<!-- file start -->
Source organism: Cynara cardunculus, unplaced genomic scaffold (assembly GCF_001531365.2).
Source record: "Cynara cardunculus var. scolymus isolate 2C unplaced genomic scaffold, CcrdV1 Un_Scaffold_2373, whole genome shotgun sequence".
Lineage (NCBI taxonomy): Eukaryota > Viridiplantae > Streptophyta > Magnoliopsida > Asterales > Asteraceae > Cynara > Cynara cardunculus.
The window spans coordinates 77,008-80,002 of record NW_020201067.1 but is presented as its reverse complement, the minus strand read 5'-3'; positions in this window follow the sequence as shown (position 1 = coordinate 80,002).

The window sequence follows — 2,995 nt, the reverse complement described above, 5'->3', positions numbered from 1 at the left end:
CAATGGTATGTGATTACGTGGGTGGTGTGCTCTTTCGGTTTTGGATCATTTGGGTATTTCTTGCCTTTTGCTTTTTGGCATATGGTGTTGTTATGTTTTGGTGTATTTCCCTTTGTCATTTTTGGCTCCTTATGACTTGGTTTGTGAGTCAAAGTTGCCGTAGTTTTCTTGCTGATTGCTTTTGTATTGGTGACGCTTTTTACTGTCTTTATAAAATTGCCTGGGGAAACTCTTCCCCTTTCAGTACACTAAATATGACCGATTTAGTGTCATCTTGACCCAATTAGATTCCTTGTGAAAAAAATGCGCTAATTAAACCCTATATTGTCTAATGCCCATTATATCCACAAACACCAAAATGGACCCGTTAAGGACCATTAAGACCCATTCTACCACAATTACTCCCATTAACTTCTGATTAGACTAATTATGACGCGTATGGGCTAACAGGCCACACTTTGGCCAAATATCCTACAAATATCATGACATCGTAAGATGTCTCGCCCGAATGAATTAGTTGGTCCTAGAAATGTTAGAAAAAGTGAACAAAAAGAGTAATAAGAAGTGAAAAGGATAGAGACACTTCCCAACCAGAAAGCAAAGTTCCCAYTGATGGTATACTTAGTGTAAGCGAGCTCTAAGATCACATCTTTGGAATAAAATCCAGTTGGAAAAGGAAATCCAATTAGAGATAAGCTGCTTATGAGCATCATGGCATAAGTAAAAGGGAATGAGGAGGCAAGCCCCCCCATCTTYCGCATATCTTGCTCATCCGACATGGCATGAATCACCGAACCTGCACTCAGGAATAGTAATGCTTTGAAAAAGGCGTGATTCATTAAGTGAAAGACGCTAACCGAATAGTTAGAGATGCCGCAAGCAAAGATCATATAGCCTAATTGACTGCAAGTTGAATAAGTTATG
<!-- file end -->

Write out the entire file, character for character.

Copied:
Source organism: Cynara cardunculus, unplaced genomic scaffold (assembly GCF_001531365.2).
Source record: "Cynara cardunculus var. scolymus isolate 2C unplaced genomic scaffold, CcrdV1 Un_Scaffold_2373, whole genome shotgun sequence".
Lineage (NCBI taxonomy): Eukaryota > Viridiplantae > Streptophyta > Magnoliopsida > Asterales > Asteraceae > Cynara > Cynara cardunculus.
The window spans coordinates 77,008-80,002 of record NW_020201067.1 but is presented as its reverse complement, the minus strand read 5'-3'; positions in this window follow the sequence as shown (position 1 = coordinate 80,002).

The window sequence follows — 2,995 nt, the reverse complement described above, 5'->3', positions numbered from 1 at the left end:
CAATGGTATGTGATTACGTGGGTGGTGTGCTCTTTCGGTTTTGGATCATTTGGGTATTTCTTGCCTTTTGCTTTTTGGCATATGGTGTTGTTATGTTTTGGTGTATTTCCCTTTGTCATTTTTGGCTCCTTATGACTTGGTTTGTGAGTCAAAGTTGCCGTAGTTTTCTTGCTGATTGCTTTTGTATTGGTGACGCTTTTTACTGTCTTTATAAAATTGCCTGGGGAAACTCTTCCCCTTTCAGTACACTAAATATGACCGATTTAGTGTCATCTTGACCCAATTAGATTCCTTGTGAAAAAAATGCGCTAATTAAACCCTATATTGTCTAATGCCCATTATATCCACAAACACCAAAATGGACCCGTTAAGGACCATTAAGACCCATTCTACCACAATTACTCCCATTAACTTCTGATTAGACTAATTATGACGCGTATGGGCTAACAGGCCACACTTTGGCCAAATATCCTACAAATATCATGACATCGTAAGATGTCTCGCCCGAATGAATTAGTTGGTCCTAGAAATGTTAGAAAAAGTGAACAAAAAGAGTAATAAGAAGTGAAAAGGATAGAGACACTTCCCAACCAGAAAGCAAAGTTCCCAYTGATGGTATACTTAGTGTAAGCGAGCTCTAAGATCACATCTTTGGAATAAAATCCAGTTGGAAAAGGAAATCCAATTAGAGATAAGCTGCTTATGAGCATCATGGCATAAGTAAAAGGGAATGAGGAGGCAAGCCCCCCCATCTTYCGCATATCTTGCTCATCCGACATGGCATGAATCACCGAACCTGCACTCAGGAATAGTAATGCTTTGAAAAAGGCGTGATTCATTAAGTGAAAGACGCTAACCGAATAGTTAGAGATGCCGCAAGCAAAGATCATATAGCCTAATTGACTGCAAGTTGAATAAGTTATG